This may not sound all that radical or strange to you, especially if you are a lifelong Lutheran. But for those who confessed Christ at Augsburg, it meant taking their lives in their hands. To stand before one of the most powerful men in the world, and boldly proclaim a truth he and the Roman Catholic Church wanted stamped out... it was a fearful thing. But thanks be to God that he so strengthened them, so that they and their spiritual descendants, including us... that we can hear the pure Gospel of Christ preached from Lutheran pulpits everywhere.
But friends, this is just one example, albeit a dramatic one, of a time when Christians made the bold confession of Christ in the face of danger and persecution. The disciples that Jesus first sent out preaching would meet opposition. The apostles he sent out after his ascension would be persecuted, and most of them martyred. The early church found no friend in the Roman empire as they suffered for confession Christ, thrown to lions, cut down in the Colosseum, even crucified in mockery of Christ. Christians today are still being killed for their confession, as youtube videos appear with Christians being beheaded and worse.
Christians here in America are faring better, but we can see which way the winds are blowing. The signs are ominous as those who confess Christ and his teachings are pushed further to the edges of the public square, fined for refusing to bake cakes or take photographs, facing jail for exposing the abortion industry, mocked and ridiculed for our backward and bigoted and narrow minded bible-thumpery. Perhaps you also can feel the noose tightening around the church, the jaws of the lion widening to devour us (if he could). Enemies abound, near and far. It could easily drive us to fear, or worse, despair.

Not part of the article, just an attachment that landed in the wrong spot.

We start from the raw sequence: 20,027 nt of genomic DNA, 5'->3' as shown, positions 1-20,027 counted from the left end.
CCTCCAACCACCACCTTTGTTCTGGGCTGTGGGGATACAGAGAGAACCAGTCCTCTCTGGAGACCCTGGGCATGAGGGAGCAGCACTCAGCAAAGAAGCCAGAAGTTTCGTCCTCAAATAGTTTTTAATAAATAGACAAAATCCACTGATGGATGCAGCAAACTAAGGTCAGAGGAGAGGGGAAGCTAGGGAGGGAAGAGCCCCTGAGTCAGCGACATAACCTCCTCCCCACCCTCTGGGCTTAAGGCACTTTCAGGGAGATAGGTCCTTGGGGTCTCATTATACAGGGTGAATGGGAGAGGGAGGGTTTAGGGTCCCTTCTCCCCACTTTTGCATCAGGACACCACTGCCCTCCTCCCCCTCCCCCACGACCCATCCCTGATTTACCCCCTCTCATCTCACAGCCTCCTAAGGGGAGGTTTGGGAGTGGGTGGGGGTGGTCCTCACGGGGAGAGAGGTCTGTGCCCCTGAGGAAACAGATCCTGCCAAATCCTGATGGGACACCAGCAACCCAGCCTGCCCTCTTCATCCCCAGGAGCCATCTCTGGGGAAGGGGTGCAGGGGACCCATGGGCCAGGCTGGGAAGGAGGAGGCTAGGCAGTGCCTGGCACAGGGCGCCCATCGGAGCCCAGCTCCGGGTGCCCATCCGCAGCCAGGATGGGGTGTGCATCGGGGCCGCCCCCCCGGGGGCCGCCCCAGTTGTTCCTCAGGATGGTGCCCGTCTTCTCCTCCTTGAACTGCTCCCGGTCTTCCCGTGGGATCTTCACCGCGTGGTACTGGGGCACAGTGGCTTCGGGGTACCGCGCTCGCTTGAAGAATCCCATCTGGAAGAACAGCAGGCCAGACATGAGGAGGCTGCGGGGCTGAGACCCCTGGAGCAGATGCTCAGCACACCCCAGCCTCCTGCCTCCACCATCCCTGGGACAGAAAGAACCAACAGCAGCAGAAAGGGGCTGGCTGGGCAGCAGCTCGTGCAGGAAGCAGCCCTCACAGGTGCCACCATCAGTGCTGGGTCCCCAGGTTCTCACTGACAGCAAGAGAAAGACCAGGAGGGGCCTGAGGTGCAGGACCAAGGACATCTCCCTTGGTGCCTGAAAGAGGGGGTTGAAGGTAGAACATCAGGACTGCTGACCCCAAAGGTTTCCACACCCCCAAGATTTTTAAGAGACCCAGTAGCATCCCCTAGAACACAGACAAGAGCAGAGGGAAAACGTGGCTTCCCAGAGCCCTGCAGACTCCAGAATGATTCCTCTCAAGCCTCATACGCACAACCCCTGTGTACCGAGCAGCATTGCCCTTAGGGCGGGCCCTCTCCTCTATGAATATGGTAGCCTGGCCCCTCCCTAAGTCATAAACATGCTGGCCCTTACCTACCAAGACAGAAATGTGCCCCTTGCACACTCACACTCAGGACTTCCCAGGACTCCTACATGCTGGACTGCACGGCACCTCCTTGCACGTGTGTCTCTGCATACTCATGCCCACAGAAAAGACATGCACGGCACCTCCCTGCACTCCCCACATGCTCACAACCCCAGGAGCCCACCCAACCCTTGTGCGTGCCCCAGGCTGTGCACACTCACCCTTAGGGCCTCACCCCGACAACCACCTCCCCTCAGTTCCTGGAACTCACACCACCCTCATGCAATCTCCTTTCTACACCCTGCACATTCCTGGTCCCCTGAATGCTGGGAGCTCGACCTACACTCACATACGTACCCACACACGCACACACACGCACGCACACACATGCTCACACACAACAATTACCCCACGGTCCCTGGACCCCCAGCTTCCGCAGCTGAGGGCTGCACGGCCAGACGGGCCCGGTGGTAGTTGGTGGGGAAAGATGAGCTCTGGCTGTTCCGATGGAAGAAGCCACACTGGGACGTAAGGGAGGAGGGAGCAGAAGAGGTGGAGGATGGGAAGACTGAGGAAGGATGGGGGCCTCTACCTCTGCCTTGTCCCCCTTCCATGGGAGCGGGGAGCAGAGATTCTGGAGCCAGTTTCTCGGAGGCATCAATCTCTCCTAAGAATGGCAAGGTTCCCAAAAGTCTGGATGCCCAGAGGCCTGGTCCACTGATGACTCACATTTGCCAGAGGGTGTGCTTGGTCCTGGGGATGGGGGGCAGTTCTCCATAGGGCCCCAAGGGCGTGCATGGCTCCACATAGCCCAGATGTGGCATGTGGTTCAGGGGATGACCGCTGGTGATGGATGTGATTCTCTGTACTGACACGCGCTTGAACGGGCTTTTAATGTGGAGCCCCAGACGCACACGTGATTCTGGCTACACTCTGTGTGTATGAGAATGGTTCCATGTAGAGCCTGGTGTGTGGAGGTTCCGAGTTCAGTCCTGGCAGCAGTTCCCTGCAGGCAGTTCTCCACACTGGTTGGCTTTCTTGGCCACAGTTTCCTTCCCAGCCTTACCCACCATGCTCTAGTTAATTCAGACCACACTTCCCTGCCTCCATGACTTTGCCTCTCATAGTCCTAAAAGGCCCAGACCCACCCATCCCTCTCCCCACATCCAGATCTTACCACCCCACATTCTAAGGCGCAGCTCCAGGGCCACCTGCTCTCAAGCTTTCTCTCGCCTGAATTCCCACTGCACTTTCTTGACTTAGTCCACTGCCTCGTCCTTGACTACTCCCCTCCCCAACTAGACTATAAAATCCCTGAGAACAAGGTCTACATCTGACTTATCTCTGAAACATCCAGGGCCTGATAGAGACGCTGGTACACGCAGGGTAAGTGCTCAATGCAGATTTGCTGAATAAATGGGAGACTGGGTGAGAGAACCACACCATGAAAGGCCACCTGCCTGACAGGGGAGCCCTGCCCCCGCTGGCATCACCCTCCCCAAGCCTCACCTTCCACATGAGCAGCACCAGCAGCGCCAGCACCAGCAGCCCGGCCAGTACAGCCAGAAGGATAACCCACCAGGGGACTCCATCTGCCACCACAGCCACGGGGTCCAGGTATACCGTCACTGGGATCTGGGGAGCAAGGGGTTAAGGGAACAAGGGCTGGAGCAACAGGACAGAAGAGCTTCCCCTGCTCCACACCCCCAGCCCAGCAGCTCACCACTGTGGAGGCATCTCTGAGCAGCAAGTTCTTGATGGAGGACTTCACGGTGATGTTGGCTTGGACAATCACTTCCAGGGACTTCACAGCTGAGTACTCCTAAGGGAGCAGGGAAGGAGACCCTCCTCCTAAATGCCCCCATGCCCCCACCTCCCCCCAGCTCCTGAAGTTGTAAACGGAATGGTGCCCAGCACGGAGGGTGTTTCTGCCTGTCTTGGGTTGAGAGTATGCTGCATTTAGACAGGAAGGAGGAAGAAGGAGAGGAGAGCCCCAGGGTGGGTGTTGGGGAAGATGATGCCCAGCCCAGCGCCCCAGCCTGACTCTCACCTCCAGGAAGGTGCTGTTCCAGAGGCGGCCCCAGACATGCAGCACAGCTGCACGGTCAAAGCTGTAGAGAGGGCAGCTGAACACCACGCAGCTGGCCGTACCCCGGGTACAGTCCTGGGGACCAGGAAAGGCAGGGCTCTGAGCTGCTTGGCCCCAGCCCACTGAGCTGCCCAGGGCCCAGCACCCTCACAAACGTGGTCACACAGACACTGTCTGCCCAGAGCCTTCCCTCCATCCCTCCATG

But here in Matthew 10, Jesus has words of comfort for us – in at least these three ways: He warns us that the persecution will come. He assures us we are of great value to him. And he promises to confess us before the Father.
“You will be hated by all for my name's sake”. While this warning of persecution isn't strictly a comfort in itself, at least it means we won't be surprised and shocked when it happens. What about those Christians who are taught that life in Christ means all sunshines and rainbows, buttercups and smiley faces... and then suffering comes, tragedy strikes, and they are persecuted? It could lead one to conclude that God has forsaken him. It could make you think that God can't be trusted, or that the persecution is evidence of his anger. But because Jesus predicts these things, we are not taken unawares when they happen. In fact, we expect it. The Christian life is a life of cross-bearing. And it means that sooner or later, one way or another, persecution will come. For the world hates Christ, and no servant is above his master. If they hate him, they will hate you, too, Christian. In the Sermon on the Mount, Jesus says that when we are persecuted, we are “Blessed”, “for in the same way the persecuted the prophets who were before you.” In other words, when you are persecuted for Christ, you are in good company. You are part of the company of heaven.